This excess thyroid hormone has a number of effects on your cat’s body. Symptoms commonly seen in cats with hyperthyroidism include:
- An increased appetite (sometimes described as a voracious appetite)
- Weight loss (often despite an increase in appetite)
- Increased thirst
- Increase urination
Besides these symptoms, several other complications can occur in cats suffering from hyperthyroidism. Heart disease can occur as a result of the toxic effect of the circulating thyroid hormones on the heart. High blood pressure (hypertension) is another potential complication.
Kidney disease is also commonly diagnosed concurrent with hyperthyroidism in cats. Cats suffering from both diseases may need treatment for both and the diagnosis of kidney disease in a cat with hyperthyroidism can affect the cat’s prognosis.
There are several options for treatment of cats with hyperthyroidism.
- Radio-iodine treatment, or I131 treatment, uses radioactive iodine to kill the diseased tissue in the thyroid gland. Most cats undergoing I131 treatment are cured of the disease. However, these cats must be monitored for hypothyroidism after treatment.
- Surgical removal of the diseased thyroid gland is another potential treatment. Like I131 treatment, surgical treatment is curative but these cats also must be monitored afterward for hypothyroidism.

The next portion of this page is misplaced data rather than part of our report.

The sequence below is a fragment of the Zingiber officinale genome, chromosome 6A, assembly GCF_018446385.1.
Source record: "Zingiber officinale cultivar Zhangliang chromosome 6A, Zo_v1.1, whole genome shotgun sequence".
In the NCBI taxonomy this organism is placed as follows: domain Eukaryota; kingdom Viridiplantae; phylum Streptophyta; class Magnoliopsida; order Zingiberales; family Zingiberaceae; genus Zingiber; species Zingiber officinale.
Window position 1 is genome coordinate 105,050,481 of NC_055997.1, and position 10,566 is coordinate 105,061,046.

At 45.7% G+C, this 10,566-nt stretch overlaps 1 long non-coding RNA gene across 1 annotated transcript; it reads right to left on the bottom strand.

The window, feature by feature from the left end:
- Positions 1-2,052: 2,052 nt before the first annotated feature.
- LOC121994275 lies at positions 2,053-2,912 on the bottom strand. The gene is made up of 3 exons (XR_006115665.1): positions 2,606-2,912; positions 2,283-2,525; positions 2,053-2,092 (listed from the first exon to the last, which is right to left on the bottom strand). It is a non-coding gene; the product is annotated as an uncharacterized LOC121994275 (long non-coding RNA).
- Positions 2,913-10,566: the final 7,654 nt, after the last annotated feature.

- Medical treatment with methimazole is probably the most common treatment choice. This medication can be administered by mouth or can be formulated into a transdermal gel which can be applied to your cat’s ear. Methimazole is effective in controlling the symptoms of hyperthyroidism. However, it does not cure the disease and, if this treatment option is elected, your cat will need to receive the medication for the rest of his life.
- Feeding a diet restricted in iodine is a newer alternative for treatment of feline hyperthyroidism. Like methimazole treatment, this alternative is not curative and your cat will require lifelong treatment.
According to Dr. Ellen Behrend, who presented some new facts and knowledge about feline hyperthyroidism at the 2013 American Animal Hospital Association conference, cats undergoing curative alternatives for hyperthyroidism (I131 or surgical treatments) tend to have longer survival times than those cats undergoing medical or dietary therapy alone. This finding is particularly important for cats that are diagnosed with hyperthyroidism at a younger age.
Another finding that Dr. Behrend reported is that compensatory hypothyroidism is more common in treated cats than previously believed and treated cats need to be monitored accordingly. She also mentioned that correcting compensatory cases of hypothyroidism where applicable can improve kidney function and help resolve some cases of kidney disease, in turn giving these cats a higher quality of life and potentially prolonging their lives.
Another potentially more disturbing finding reported by Dr. Behrend is the possibility that sarcomas, an aggressive form of cancer, may be responsible for more cases of feline hyperthyroidism than previously reported. This finding was reported in one study and needs further validation and exploration. At this point, the significance of the finding is questionable and we’ll have to wait to see whether further research supports the findings in this study. Hyperthyroidism caused by sarcoma of the thyroid gland could be significantly more difficult to treat than that resulting from other causes and this finding raises serious concerns about survival rates for these cats.
Have you had a cat that suffered from hyperthyroidism? How did you elect to treat the disease? We invite you to share your experiences.
Dr. Lorie Huston